It’s no surprise…at all…that we love food. Any and every chance we get, we channel our inner gluttonous selves in search of some ‘omg you’d die and go to heaven if you eat this’ cuisine.
And honestly. At this time of year? We’re hedging our bets that most of you are thinking about food, too. Eating it. Preparing it. Slipping into a happy coma with it. So we figured, why not just share with you, our friends, what and where some of our fave foods are? One of the best things about traveling is eating – especially testing out local dishes. Why? Simply put, really – it gets to the heart and soul of the culture of the place you find yourself in. And we’re all about that. Sometimes it’s one of the bravest things you can do as a traveler, to step out of your comfort zone and try new things. But if you’ve done it, even once, then you know it can be life-changing. You might wistfully find yourself dreaming about those tamales from Costa Rica during the holiday season. Or wishing you had some pure flaked sea salt directly from Iceland. Well – here’s to transporting your taste buds – and maybe, just maybe…scratching that travel itch in the New Year.
Ok, you ready? Here we go.
#5) Sancocho, Panama
Its chicken soup for the soul. With a twist. A Panamanian twist, in this case. Sancocho can be found in several Latin American countries. But it’s known as the national dish of Panama, and it’s basically a warm hug in a bowl. It’s pretty much a staple for all meals. Chicken, root veggies, corn on the cob? All good things. And if you’re not into spicy food, you’re in luck. While there is a TON of flavor in this dish that can be introduced by many things, the spicy-on-your-tongue factor isn’t one of them. The secret ingredient here? CULantro. Not a typo. In the same family as cilantro, with similar aromas and flavors, but culantro is an entirely different plant. And the locals believe, 100%, that it’s the key to the best Sancocho around.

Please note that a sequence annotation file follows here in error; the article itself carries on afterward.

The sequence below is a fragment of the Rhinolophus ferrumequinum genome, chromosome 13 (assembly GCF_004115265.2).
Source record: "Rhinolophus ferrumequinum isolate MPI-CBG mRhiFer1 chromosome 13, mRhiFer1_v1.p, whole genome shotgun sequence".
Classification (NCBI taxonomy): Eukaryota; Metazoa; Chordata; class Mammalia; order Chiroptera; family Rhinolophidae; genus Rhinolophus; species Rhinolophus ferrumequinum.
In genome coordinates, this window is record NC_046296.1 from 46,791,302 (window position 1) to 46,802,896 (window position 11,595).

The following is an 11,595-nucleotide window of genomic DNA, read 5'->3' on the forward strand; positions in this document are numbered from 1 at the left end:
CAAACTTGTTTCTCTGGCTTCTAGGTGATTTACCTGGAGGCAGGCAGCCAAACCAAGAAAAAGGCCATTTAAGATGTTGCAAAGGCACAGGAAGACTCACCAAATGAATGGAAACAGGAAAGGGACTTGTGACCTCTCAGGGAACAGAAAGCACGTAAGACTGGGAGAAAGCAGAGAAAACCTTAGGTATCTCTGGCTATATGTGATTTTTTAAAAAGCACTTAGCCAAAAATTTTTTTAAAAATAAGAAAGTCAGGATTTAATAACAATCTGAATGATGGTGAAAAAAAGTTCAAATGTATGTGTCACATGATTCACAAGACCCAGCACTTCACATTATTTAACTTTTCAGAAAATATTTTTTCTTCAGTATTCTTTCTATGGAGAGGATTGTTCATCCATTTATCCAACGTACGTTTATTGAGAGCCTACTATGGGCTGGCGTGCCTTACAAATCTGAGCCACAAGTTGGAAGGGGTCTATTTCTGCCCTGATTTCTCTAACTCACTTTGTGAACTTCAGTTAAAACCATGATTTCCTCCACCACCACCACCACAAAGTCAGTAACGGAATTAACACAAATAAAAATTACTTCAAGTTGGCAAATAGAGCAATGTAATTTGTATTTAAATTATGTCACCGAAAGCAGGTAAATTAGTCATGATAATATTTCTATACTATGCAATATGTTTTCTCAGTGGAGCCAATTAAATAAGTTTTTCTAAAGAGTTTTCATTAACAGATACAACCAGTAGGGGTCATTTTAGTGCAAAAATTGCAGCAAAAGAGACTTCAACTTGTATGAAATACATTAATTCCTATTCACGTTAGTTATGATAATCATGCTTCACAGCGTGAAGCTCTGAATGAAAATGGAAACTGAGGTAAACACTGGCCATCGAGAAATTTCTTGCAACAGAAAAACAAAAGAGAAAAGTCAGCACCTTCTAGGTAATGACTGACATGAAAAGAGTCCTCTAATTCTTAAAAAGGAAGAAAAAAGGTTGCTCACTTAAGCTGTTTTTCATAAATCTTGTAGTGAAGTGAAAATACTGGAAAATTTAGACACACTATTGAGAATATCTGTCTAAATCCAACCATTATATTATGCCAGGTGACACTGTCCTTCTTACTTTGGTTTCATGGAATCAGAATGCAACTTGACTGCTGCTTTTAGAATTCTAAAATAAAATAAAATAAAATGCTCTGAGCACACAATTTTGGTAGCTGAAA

#4) Ceviche, Galapagos Islands
You’ve no doubt heard of ceviche. Probably even tried it once or twice. And if you haven’t? Stop what you’re doing right now and go find a spot that can dish up some for you. And we know that ceviche isn’t everybody’s jam. Though you’re wrong about that. Sorry/not sorry. A simple explanation of ceviche? Well, take any type of fish or shellfish – and rather than throwing it in a pan or on the grill to cook, you toss it with herbs, acid (like lime juice) and seasonings, which then “cooks” the fish by way of the marinade breaking it down until ready to eat. The final product – not raw, like sushi – is scrumptious, addictive, and uber refreshing on a hot day. So why the Galapagos? Well…islands. Islands have a literal smorgasbord of seafood to choose from when concocting ceviche. And the Galapagos Islands do it all. Whitefish, octopus, lobster, crab – you name it. The Galapagos gets much of their gastronomical influence from the coast of Ecuador, no surprise. As such, the fan favorite for ceviche is the classic shrimp. And we swear, we could eat 20 portions of it in one sitting. It’s THAT good.